While we partake in many discussions throughout the year about Holocaust history, it is always exciting to be able to explore important new research with those who are conducting it. This Wednesday, October 9, we’re honored to welcome Wendy Lower, the author of the groundbreaking book Hitler’s Furies: German Women in the Nazi Killing Fields which has been long listed for the National Book Award. We hope you will join us.


Below, please find an excerpt. 


HITLER’S FURIES:

German Women in the Nazi Killing Fields
By Wendy Lower

In the summer of 1992 I bought a plane ticket to Paris, purchased an old Renault, and drove with a friend to Kiev over hundreds of miles of bad Soviet roads. We had to stop often. The tires blew on the jagged pavement, there was no gas available, and curious peasants and truckers wanted to look under the hood to see a Western automobile engine. On the single highway stretching from Lviv to Kiev, we visited the town of Zhytomyr, a center of Jewish life in the former Pale of Settlement, which during the Second World War had become the headquarters of Heinrich Himmler, the architect of the Holocaust. Down the road to the south, in Vinnytsia, was Adolf Hitler’s Werwolf compound. The entire region was once a Nazi playground in all its horror.

Seeking to build an empire to last a thousand years, Hitler arrived in this fertile area of Ukraine—the coveted breadbasket of Europe—with legions of developers, administrators, security officials, “racial scientists,”and engineers who were tasked with colonizing and exploiting the region. The Germans blitzkrieged eastward in 1941, ravaged the conquered territory, and evacuated westward in defeat in 1943 and 1944. As the Red Army reoccupied the area, Soviet officials seized countless pages of official German reports, files of photographs and newspapers, and boxes of film reels. They deposited this war booty and classified the “trophy” documents in state and regional archives that would remain behind the Iron Curtain for decades. It was this material that I had come to Ukraine to read.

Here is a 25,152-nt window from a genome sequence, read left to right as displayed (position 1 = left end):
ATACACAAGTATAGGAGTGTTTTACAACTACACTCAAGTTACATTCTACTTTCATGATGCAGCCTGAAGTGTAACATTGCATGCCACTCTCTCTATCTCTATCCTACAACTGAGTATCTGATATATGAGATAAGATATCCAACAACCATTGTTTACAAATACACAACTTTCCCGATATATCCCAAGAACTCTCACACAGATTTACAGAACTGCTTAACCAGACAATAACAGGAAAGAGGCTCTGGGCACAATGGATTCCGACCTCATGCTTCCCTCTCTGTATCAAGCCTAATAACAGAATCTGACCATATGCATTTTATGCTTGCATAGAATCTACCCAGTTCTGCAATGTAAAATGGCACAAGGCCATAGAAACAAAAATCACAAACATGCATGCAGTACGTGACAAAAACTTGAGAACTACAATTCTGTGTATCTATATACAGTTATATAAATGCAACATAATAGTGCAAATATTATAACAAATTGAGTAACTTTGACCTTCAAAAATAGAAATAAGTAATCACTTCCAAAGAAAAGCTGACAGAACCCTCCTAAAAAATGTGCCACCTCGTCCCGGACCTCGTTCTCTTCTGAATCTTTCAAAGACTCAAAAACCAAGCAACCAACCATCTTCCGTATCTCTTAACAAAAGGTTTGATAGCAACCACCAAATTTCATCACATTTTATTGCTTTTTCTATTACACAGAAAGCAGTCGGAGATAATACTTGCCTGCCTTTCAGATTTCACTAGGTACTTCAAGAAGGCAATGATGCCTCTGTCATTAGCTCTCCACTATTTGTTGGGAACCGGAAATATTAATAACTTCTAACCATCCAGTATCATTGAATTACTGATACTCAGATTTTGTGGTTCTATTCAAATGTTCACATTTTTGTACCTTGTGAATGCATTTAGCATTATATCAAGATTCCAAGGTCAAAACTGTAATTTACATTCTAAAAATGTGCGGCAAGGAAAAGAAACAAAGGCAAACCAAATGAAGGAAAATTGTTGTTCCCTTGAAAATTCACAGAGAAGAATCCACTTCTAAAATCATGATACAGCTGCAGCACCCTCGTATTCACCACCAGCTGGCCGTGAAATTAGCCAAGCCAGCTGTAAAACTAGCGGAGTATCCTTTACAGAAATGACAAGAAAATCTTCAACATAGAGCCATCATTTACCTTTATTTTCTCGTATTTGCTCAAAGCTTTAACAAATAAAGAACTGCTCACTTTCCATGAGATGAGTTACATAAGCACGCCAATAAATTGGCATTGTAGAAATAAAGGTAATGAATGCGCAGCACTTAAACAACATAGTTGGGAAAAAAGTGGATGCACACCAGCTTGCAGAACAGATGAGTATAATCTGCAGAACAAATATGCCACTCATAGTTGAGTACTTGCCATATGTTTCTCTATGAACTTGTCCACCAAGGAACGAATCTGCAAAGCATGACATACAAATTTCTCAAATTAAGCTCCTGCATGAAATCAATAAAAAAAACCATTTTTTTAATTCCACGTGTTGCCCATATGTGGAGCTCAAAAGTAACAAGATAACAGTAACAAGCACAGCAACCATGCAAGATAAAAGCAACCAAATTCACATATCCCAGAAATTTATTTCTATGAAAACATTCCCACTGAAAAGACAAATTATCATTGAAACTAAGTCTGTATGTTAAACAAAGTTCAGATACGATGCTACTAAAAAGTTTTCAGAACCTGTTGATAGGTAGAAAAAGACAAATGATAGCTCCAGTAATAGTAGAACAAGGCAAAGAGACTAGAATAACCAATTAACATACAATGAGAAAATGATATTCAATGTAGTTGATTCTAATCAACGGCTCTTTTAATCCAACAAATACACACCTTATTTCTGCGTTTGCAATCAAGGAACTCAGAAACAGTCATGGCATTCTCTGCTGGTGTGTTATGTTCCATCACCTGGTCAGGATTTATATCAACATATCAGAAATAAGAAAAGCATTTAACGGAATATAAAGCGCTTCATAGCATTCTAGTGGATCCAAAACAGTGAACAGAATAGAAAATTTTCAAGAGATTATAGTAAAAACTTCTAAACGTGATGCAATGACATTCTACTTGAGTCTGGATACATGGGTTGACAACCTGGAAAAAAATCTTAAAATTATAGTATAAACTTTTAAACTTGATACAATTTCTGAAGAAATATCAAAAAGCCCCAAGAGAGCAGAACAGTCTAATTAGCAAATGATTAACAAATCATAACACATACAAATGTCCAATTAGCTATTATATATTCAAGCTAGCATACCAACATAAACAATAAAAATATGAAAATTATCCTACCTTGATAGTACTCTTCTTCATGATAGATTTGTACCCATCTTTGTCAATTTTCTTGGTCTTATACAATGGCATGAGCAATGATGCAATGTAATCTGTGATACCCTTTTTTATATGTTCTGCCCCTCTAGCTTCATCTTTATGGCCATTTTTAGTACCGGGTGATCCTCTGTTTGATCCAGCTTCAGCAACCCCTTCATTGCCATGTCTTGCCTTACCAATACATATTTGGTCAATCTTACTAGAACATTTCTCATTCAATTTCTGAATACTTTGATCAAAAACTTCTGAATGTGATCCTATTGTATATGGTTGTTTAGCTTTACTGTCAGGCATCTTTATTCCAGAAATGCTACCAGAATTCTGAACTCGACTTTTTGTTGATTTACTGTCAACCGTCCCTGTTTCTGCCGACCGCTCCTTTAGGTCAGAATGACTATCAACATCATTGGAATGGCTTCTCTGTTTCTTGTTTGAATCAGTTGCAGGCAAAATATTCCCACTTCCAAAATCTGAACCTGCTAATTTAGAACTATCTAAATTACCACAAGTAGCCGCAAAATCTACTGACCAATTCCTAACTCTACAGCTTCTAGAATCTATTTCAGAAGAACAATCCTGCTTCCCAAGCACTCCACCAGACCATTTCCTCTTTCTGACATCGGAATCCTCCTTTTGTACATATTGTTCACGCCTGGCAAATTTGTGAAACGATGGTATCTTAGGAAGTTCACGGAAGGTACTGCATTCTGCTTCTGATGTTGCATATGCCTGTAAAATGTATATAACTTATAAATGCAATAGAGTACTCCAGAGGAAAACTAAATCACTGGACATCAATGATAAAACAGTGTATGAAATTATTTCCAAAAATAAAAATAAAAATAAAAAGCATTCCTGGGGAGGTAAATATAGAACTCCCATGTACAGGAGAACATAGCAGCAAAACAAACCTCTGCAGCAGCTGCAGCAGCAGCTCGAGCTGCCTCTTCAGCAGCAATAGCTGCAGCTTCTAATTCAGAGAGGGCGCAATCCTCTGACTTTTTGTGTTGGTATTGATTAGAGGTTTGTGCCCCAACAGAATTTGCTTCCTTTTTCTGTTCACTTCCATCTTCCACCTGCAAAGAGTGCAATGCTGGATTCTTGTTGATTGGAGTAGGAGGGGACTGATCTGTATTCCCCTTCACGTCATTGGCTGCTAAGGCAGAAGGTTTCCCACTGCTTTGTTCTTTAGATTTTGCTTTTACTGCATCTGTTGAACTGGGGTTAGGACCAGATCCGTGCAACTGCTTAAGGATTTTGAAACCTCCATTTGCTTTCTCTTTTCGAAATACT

In the archives in Zhytomyr I came across pages with boot footprints and charred edges. The documents had survived two assaults: a Nazi scorched-earth evacuation that included the burning of incriminating evidence, and the destruction of the city during the fighting of November and December 1943. The files contained broken chains of correspondence, tattered scraps of paper with fading ink, decrees with pompous, illegible signatures left by petty Nazi officials, and police interrogation reports with the shaky scrawls of terrified Ukrainian peasants.

I had seen many Nazi documents before, while comfortably ensconced in the microfilm reading room of the U.S. National Archives in Washington, D.C. But now, seated in the buildings that had been occupied by the Germans, I discovered something besides the rawness of the material I was sifting through. To my surprise, I also found the names of young German women who were active in the region as Hitler’s empire-builders. They appeared on innocuous, bureaucratic lists of kindergarten teachers. With these leads in hand, I returned to the archives in the United States and Germany and started to look more systematically for documentation about German women who were sent east, and specifically about those who witnessed and perpetrated the Holocaust. The files began to grow, and stories started to take shape.

Researching postwar investigative records, I realized that hundreds of women had been called to testify as witnesses and that many were very forthcoming, since prosecutors were more interested in the heinous crimes of their male colleagues and husbands than in those of women. Many of the women remained callous and cavalier in their recounting of what they had seen and experienced. One former kindergarten teacher in Ukraine mentioned “that Jewish thing during the war.” She and her female colleagues had been briefed as they crossed the border from Germany into the eastern occupied zones in 1942. She remembered that a Nazi official in a “gold-brownish uniform” had reassured them that they should not be afraid when they heard gunfire— it was “just that a few Jews were being shot.”

If the shooting of Jews was considered no cause for alarm during the war, then how did women respond when they actually arrived at their posts? Did they turn away, or did they want to see or do more?

Excerpted from HITLER’S FURIES: German Women in the Nazi Killing Fields by Wendy Lower. Copyright © 2013 by Wendy Lower.  Used by permission of Houghton Mifflin Harcourt. All rights reserved.